Having good skills at searching and researching helps you understand how to present your content in a way that it's going to match up with what people are going to ask in order to find what you've got. Keyword research is fine and dandy as a starting point, but SEO isn't just playing that "Match The Keywords to Win!" game.
Learning TO search, IMO, is one of the best ways to learn how to optimize for it. You know the landscape for the different types of questions, you know what types of things are going to give you a basic "10 Blue Links" page and which ones are going to give you two or three scrolls of featured and enhanced listings before you even get to the ten organic links.
Ankit » Truslow
This is gold. Thank you so much for taking out time to write this 🙂
Happy to help! Best of luck to you!
And remember, SEO is like chess. You can learn it in a pretty short time, but it's going to take a lifetime to master. I've been digital marketing since before search engines were a thing – and now, 28 years after building my first web site, I learn something new every day.
Which reminds me of one last tip… groups like this. One of the ways I learn the most isn't in asking questions here, but in trying to answer them. Sometimes I may seem pretty damned smart, but in secret, I'm not really. When I see a question here, I look at it and consider it – how would I approach that? This often sends me out to Google to look up a few things that I don't already know and it gets me thinking about a challenge in a new way. And from there I can come up with how I would approach the situation and try to explain the relevant points that need to be considered.
So, while your #2 item above will present you challenges – looking at other people's questions on here and thinking about how you'd approach them is another great way to learn. Even if you don't offer up your answer for all to see – working through the challenge is great practice and helps you get a line on the challenges you'll personally be facing as you grow.
Ankit » Truslow
I will try to resolve questions asked in the group and research to find out solutions. Again, really appreciate for honestly and diligently contributing to my question.
Wanda » Truslow
The best response!


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The Summary of Discussion 1: What Are the 3 SEO Methods That Work Best for You So Far?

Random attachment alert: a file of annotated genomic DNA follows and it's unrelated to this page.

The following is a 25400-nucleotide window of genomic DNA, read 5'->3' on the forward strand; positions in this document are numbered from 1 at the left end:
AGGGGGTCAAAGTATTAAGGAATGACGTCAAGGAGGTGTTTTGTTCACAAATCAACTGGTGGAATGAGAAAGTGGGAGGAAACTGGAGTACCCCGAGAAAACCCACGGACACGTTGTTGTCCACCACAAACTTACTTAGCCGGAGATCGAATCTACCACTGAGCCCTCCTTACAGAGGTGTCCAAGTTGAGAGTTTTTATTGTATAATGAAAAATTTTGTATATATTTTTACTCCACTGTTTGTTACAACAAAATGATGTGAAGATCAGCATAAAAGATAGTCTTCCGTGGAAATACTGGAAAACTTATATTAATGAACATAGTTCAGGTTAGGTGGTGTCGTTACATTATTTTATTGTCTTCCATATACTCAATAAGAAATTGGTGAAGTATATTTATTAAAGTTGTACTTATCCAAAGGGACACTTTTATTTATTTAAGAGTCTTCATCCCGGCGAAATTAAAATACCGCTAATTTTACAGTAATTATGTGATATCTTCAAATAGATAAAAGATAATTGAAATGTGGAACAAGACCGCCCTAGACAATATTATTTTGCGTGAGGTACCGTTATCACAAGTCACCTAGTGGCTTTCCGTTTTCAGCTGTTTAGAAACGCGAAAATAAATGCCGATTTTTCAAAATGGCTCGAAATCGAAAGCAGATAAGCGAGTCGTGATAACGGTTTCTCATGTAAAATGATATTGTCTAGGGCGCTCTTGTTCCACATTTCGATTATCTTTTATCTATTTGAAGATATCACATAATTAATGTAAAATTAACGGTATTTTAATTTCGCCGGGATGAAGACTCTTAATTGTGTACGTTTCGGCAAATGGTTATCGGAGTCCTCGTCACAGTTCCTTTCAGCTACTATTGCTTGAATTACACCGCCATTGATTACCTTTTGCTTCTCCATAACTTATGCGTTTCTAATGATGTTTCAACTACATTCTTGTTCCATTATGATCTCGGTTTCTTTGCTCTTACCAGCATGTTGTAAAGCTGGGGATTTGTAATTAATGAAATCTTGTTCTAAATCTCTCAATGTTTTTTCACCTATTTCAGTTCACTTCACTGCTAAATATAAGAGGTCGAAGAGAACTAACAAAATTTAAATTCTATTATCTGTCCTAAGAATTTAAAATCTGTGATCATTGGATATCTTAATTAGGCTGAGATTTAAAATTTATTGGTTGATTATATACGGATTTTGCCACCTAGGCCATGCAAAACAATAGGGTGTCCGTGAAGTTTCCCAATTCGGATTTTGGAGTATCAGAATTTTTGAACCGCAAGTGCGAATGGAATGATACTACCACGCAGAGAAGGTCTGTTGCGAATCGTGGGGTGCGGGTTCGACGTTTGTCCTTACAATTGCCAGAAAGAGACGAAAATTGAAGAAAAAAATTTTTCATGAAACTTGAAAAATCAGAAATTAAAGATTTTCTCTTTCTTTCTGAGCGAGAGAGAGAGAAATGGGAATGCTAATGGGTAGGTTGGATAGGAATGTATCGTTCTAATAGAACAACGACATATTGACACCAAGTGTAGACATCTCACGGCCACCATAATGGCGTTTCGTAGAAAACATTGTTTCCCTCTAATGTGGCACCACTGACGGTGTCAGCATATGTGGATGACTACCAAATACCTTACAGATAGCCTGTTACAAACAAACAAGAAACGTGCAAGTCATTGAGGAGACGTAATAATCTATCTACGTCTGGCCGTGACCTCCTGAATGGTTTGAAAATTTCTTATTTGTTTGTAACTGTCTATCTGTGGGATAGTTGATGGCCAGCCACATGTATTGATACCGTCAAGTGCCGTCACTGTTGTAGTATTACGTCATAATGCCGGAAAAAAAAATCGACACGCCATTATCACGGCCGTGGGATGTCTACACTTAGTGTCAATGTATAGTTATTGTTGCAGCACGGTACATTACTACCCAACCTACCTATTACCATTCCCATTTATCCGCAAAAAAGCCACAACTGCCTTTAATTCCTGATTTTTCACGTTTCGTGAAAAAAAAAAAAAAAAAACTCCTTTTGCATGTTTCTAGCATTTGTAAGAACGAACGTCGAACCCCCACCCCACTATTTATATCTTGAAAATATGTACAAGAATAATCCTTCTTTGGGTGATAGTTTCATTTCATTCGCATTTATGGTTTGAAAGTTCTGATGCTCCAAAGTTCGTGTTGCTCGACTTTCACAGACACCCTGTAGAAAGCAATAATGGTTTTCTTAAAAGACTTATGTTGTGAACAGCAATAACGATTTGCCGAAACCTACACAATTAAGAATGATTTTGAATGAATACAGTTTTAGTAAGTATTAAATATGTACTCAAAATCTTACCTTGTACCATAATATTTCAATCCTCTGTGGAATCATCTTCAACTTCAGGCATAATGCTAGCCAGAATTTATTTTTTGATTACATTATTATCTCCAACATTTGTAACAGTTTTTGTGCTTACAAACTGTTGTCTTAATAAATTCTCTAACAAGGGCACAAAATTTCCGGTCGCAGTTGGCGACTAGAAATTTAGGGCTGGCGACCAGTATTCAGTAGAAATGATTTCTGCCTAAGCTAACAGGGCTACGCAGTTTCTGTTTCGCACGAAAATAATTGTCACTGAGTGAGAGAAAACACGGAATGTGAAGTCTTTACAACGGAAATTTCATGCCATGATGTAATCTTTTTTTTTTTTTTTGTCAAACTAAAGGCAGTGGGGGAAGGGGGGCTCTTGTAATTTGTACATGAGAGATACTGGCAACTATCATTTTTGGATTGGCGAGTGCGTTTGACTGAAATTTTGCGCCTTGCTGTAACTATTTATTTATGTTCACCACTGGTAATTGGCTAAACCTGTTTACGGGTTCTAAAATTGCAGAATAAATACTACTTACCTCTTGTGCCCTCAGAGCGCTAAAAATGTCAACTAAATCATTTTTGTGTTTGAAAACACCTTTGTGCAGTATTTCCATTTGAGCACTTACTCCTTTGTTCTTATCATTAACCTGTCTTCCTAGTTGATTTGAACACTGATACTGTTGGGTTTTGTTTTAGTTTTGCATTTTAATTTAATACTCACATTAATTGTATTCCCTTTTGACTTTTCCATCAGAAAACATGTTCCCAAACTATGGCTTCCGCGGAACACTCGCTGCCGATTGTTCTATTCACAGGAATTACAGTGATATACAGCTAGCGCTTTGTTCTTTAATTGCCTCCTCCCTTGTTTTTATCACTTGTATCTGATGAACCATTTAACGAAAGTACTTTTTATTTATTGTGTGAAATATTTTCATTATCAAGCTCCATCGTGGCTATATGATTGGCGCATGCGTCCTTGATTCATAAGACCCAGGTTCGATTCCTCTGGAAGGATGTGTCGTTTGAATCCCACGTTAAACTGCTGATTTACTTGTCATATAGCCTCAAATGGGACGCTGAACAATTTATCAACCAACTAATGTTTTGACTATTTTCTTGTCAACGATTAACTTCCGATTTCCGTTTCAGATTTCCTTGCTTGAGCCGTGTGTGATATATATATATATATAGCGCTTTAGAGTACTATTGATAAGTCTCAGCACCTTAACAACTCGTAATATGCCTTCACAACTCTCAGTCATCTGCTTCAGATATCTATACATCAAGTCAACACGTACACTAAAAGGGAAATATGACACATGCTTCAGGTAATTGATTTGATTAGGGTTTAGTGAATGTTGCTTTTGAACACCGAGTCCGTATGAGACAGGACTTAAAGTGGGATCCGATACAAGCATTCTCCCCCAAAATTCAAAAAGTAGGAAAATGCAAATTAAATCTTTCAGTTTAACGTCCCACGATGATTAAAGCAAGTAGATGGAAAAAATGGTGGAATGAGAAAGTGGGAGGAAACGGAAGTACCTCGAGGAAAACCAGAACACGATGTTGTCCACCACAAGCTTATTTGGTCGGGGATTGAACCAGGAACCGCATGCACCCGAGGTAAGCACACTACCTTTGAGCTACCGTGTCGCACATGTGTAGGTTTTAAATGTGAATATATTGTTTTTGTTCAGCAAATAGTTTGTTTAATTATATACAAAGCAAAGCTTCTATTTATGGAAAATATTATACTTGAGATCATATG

What are the 3 SEO methods that works best for you so far?


18 👍🏽18 65 💬🗨

1) ba
2) ck
3) links
Onpage, offpage, technical. 😉
1. Reading and forgetting immediately.
2. Know the difference between fluff and fact.
3. Repeat #1
Keith L Evans 🎓
On page, relevant quality links, and amazing content.
Here's why this works: basic signal shows G your page has the right foundation.
#2– the powerful links connect your page with relevancy and traffic
Finally the users are very satisfied and these moments are tracked by G giving you even more value and ranking increase.

Robin » Keith L Evans
Loving your simple yet powerful answers, thanks! 👍

I log in, do some shit, log out. Bam 1st page. It's simple. Just YouTube it
Not watching Neil Patel videos x 3
1. Become specialised into a sector (As I am on knives, guns, hunting assortment, and lightings). This is to dig deep into advanced keyword research for entity findings, but also to explore the eccentric speciality of potential updates and such (i.e: bulb evolution). 😊 This can support your warehouse / sales team with your expertise.
2. Know the technicals that affects your frontend, but also write and consistently learn on your own for the passion you love of that field.
3. Be consistent in learning, keep up-to-date with calamities and trends for counter marketing. 🙏

Robin » Benson
Your insights are rare & useful, thanks & keep up with your passion as well! 👍

Content, Content, and Content.
Yes, you obviously need to fix anything that is completely broken first in terms of technical. No matter how good the content is if it takes 5 minutes for your page to load when stuff isn't already cached then nobody is going to see your content.
But otherwise content is the things that draws people, the thing that converts people, the thing people will link to, the thing Google will decide the importance and usefulness of even to determine how urgently to crawl your site.
And despite how obvious this is, I still see most companies massively underinvest in content, often having it written by people who have little or no writing talent, rarely investing in studies, or research, or otherwise *stuff* to create content about.
Half the websites out there have very, very poor content, written by unqualified amateurs, and hope that if they just keep buying links, or using social media, they can find enough people who don't mind third-rate content to make it all work.
You'd be surprised at how cheap it can be to get a B-list or C-list celebrity, a personality from a well-known but not quite hit TV show, to do a day of video shooting. Cheaper than to hire a small local video crew to shoot it. Yet still so many businesses have an uncomfortable looking staff member do their videos.
Seriously, the biggest low-hanging fruit in just about every possible market other than professional media, is better content. Great content can go viral, and do more for your business in a day than the average SEO company can do in a year.

Robin » Ammon
Wow, I couldn't agree with you more. Content is definitely the classic main purpose of Search Engine Optimization (SEO). 👍